My personal goal is to sell our product in the top 20 per cent of the market price for that year. I set this goal through the help of a professor of mine while I was still at the University of Saskatchewan. If you can get your product sold in this type of percentage position, it will create a very profitable situation. Of course, who doesn’t have this goal? The difference between setting a goal and achieving it comes down to three basic steps.
Step 1: Be informed
The most important part of any marketing decision is the background information you use to make that decision. With the tools at your disposal these days, information is much easier to access now than in days past.
The best way to keep up with the news of the day is to subscribe to one or more of the many agriculturally based newsletters that are emailed daily. Larry Weber of Weber Commodities, for example, has a daily newsletter that gives vital information on market quotes as well as Canadian and world agricultural happenings that can affect prices in the future. If there is a major drought continuing in Australia or export policy changes in Argentina, you are going to find out about it in one of these daily newsletters.
This type of information can help you understand market fundamentals, which usually (but not always, as we’ve learned in the past year) tell us where prices are heading. It also alerts you to political reforms and policy changes that can affect the way our export competitors or key importers do business.
Step 2: Know your costs
You’ve heard this before, and it’s true: Knowing your operational costs will make you a much better marketer. There are many tools out there that allow you to organize and view costs in a clear and concise matter. Excel or any other spreadsheet computer program can help you do basic cost analysis quickly and easily.
I use Excel because I can change spreadsheet files very easily as things progress, and Excel will do the math for me so I don’t have to sit with a calculator and add up all the costs. And if I change one number, that change can be reflected throughout the entire sheet. Another small advantage with Excel is that you can trace formulas and see exactly what numbers you used to get the total. This way at the end of the year you can check to make sure everything is in order. Excel also allows you to print out neat looking documents that are always easy to read and understand.
Of course, you can also do cost analysis with specialty programs built for farm accounting, but sometimes it is much easier to use a form that you are familiar with because you created it (and understand how it works and the formulas used.) How you record and add up your costs is not nearly as important as the time spent to accurately calculate your input costs and your fixed costs per bushel.
Most farmers know the general costs of growing a certain crop. This usually includes cost of seed, fertilizer, chemical, and maybe some trucking fees or the like. However we all know that there are many more costs involved to produce an acre of crop. Fuel and machinery costs need to be included as well as family living costs and labour costs. Everything costs something and needs to be accounted for as best as possible before proper marketing decisions can be made. The more exact this number, the more of a precise bottom line you can set as your break-even point. This just makes marketing easier because with all the costs accounted for, you are less likely to encounter an unexpected cost that takes the profit out of your marketing plan.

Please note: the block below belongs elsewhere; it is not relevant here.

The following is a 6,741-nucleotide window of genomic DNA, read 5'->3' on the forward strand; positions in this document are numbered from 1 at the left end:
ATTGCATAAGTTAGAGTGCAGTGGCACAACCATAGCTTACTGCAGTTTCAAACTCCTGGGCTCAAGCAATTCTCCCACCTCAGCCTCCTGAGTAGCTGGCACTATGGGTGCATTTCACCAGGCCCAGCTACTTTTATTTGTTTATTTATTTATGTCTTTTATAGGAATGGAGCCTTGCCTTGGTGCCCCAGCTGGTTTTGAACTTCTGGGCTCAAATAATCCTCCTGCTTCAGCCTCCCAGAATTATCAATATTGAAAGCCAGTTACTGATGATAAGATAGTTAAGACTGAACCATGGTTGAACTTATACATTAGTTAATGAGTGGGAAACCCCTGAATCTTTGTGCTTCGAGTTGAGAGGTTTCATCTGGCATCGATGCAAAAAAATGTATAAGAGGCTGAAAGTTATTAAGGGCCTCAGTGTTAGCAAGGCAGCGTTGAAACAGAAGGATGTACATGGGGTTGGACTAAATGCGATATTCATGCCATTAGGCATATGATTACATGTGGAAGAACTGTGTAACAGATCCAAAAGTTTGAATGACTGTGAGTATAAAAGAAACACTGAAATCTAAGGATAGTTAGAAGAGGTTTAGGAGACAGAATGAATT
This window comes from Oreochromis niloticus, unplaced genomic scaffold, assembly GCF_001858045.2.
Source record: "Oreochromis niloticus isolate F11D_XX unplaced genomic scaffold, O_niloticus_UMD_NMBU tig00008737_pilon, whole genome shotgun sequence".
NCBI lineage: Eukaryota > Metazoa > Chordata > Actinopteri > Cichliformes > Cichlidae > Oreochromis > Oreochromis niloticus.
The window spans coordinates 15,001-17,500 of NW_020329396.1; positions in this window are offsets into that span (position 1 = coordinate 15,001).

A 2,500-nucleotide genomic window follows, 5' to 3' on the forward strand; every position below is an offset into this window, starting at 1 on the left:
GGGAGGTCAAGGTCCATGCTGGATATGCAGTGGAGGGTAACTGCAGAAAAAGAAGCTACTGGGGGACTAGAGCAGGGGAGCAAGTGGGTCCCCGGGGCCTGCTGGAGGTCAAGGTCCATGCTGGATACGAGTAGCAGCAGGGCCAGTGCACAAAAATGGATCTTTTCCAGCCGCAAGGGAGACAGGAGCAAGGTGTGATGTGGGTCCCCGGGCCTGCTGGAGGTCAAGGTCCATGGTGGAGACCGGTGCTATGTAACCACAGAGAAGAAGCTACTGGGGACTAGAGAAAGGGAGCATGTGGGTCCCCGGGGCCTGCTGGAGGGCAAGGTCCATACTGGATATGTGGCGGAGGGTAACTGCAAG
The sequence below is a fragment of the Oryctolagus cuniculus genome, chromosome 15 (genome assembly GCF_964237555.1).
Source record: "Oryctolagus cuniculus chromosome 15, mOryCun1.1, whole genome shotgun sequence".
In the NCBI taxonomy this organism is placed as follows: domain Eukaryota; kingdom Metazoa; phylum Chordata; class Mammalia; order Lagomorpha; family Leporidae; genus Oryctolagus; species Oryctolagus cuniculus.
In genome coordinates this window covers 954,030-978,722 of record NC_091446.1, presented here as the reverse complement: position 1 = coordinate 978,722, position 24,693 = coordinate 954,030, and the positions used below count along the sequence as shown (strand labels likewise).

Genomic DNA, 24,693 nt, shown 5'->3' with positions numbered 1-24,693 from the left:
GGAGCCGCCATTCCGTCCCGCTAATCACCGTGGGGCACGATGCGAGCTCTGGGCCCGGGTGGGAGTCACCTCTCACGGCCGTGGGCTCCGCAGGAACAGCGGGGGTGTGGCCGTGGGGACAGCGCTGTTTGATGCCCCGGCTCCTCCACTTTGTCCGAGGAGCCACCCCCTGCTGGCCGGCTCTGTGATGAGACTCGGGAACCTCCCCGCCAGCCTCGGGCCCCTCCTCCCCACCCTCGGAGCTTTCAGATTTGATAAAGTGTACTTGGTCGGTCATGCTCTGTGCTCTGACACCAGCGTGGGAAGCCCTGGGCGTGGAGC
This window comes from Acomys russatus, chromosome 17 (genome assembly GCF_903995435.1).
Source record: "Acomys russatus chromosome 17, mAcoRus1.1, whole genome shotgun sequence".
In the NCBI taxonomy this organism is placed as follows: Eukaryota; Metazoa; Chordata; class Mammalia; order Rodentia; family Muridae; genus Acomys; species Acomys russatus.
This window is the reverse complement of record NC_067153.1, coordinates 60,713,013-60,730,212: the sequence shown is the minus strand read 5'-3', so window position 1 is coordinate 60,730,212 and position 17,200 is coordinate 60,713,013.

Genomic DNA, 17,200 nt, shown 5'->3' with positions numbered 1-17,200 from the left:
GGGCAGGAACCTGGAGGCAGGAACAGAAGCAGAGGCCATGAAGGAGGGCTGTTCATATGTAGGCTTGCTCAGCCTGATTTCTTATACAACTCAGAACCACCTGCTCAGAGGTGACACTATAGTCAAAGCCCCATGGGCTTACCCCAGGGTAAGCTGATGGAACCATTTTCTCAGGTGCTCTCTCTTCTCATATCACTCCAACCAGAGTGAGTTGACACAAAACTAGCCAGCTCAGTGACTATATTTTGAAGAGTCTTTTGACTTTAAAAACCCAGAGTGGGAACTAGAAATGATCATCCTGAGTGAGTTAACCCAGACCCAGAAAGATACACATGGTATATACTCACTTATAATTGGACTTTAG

Step 3: Act accordingly
Sure, it’s easy to market when prices are so high that a profit is guaranteed. But even at high prices, it can be difficult to turn a plan into action — a “sale.” Once you have a market outlook gathered and the costs assessed, you need to use this information to make the best marketing decisions possible.
This information will help you make rational decisions about prices. When the markets are on the rise, farmers remain hopeful that they will continue to rise, even though the current price is already higher than market fundamentals will bear. The farmer then tries to hold on to the product past this point, even though this point is already profitable (sometimes highly profitable.) Then the market goes down, and the farmer waits for a market rebound — even though in some cases there is no information to show this rebound will occur. Usually this type of scenario ends in the farmer selling the product much more closely to or even below the break-even cost.
One strategy to avoid this is to sell your crop bit by bit. If you think the price may still go up some more, then hang on to a smaller proportion — such as 15 per cent of production — for marketing at a later date.
The key is trying not to get stuck selling most of your crop when prices are on the way down. If peas are $10 dollars a bushel and all the production is in the bin, and suddenly they drop to $9, one cannot be afraid to let them go. Especially if market indicators show production was greater than expected and demand has not risen. Because instead of going back up to $10, next thing peas will be down to $8 and then $7. If the cost of production was $6, the farm’s straight profit is slowly slipping away.
Selling in that top 20 per cent area is much easier said than done. But by using these three steps, you can make the best marketing decisions available with the information given.
Jay Peterson farms near Frontier, Sask. He graduated from University of Saskatchewan in 2008 with a Bachelor of Science in Agribusiness.